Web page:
Source: Business Times / World

JAPAN'S Mitsubishi Corp is in final talks to buy the building rented by luxury retailer Ralph Lauren Corp for its flagship store in Tokyo's posh Omotesando area for about 35 billion yen (S$436 million), three people with knowledge of the deal said.

The purchase by Mitsubishi, Japan's biggest trading firm by net income, will be the largest property transaction since a group of investors bought an office building in Tokyo for about 100 billion yen last August. The price represents a premium of about 13 per cent on that paid the last time the building changed hands, four years ago.

The deal for the four-storey building occupied by the New York brand in the centre of one of Tokyo's most fashionable districts comes as hopes grow among real estate operators that retail rents in general are set to rise. As part of his efforts to bring sustained growth to the world's third-biggest economy, Prime Minister Shinzo Abe has promoted monetary, fiscal and structural reforms - dubbed "Abenomics" - that are stoking retail sales, fuelling demand for store space in the capital's shopping districts.

-From Tokyo, Japan

Simon Property Buys Long Island Land from Rival Taubman

Source: Bloomberg / News

Simon Property Group Inc. (SPG), the world’s largest mall owner, bought a land parcel on New York’s Long Island from rival shopping-center landlord Taubman Centers Inc. (TCO), which failed to develop the property.

The 39-acre (16-hectare) plot near the Long Island Expressway in Syosset had been slated for the Mall at Oyster Bay, according to a statement by Bloomfield Hills, Michigan-based Taubman. Simon also purchased the company’s 50 percent stake in Arizona Mills, a shopping center in Tempe, Arizona, built in 1997. Taubman received $230 million in Simon Property shares and $60 million in cash for the two transactions.

The Long Island property is “great real estate,” David Simon, Indianapolis-based Simon Property’s chairman and chief executive officer, said today on the company’s fourth-quarter earnings conference call. “We’re going to work with the residents to come up with a development plan.”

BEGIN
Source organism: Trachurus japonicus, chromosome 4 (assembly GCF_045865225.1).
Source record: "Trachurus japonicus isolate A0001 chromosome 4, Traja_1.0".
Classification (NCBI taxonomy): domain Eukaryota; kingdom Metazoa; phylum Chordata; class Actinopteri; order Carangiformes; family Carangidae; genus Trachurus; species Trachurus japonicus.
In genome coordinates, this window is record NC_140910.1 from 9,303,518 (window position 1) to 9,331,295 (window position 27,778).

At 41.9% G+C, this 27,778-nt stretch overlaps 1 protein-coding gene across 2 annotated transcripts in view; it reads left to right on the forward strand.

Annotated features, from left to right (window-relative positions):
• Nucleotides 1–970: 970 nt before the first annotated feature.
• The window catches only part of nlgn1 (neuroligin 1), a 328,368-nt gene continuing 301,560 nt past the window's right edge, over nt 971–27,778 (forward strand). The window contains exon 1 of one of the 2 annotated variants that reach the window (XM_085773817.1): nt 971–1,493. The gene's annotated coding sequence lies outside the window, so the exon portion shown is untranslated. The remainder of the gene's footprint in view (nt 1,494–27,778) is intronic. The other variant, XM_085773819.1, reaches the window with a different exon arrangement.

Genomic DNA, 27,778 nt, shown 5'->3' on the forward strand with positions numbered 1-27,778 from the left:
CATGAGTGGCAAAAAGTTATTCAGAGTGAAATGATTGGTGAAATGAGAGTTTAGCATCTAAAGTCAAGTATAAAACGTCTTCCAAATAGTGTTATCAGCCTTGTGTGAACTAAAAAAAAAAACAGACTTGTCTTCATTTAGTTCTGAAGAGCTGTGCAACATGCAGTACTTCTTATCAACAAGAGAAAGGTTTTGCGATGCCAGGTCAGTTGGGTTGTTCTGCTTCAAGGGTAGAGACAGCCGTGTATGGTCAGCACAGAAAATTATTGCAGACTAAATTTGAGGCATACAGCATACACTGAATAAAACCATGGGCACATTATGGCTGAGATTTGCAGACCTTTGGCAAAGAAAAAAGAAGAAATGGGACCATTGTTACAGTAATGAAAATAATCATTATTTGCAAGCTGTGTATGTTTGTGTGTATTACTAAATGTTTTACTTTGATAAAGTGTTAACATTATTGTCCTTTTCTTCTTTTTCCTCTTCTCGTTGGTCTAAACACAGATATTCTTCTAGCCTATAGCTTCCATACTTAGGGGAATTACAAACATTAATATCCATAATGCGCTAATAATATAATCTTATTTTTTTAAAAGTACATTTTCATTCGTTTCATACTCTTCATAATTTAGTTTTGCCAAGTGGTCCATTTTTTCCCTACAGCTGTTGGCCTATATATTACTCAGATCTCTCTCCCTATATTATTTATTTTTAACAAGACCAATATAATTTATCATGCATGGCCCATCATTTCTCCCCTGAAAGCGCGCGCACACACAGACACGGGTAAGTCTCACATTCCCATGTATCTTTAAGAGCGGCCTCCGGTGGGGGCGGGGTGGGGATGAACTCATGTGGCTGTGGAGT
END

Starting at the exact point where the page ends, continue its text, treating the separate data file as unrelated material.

The real estate investment trust is focused on redeveloping its top regional malls, opening outlet centers and investing overseas to boost growth, and plans to spin off 44 of its smaller malls and its strip center business into a separate publicly traded company. Simon today said fourth-quarter funds from operations rose 8.1 percent from a year earlier as occupancies at its U.S. malls and outlet stores climbed.

Taubman spent about 20 years attempting to build a mall on the Oyster Bay site, Alexander Goldfarb, an analyst at Sandler O’Neill & Partners LP, wrote in a note to clients today.

Takeover Offer

“Despite our best efforts and continuing enthusiasm for the opportunity, it became apparent that we were not going to be able to move forward anytime soon,” Robert Taubman, chairman and CEO of Taubman Centers, said in the statement.

Simon more than a decade ago dropped an unsolicited takeover offer for Taubman after Michigan enacted a law allowing the Taubman family to block the effort. Last year, the companies opened competing outlet malls in a suburb of St. Louis.

“Even though we obviously have had issues over the years with Taubman, we’ve always had what I’d call a good professional relationship,” David Simon said on the call. “The dust has settled from several years ago.”

Simon also this month bought its joint-venture partners’ remaining interest in 10 properties including King of Prussia Mall in Pennsylvania. The company now owns 100 percent of that property.

Shares of Simon Property rose 1 percent to $154.42 at 1:14 p.m. in New York. Taubman gained 1.3 percent to $64.92.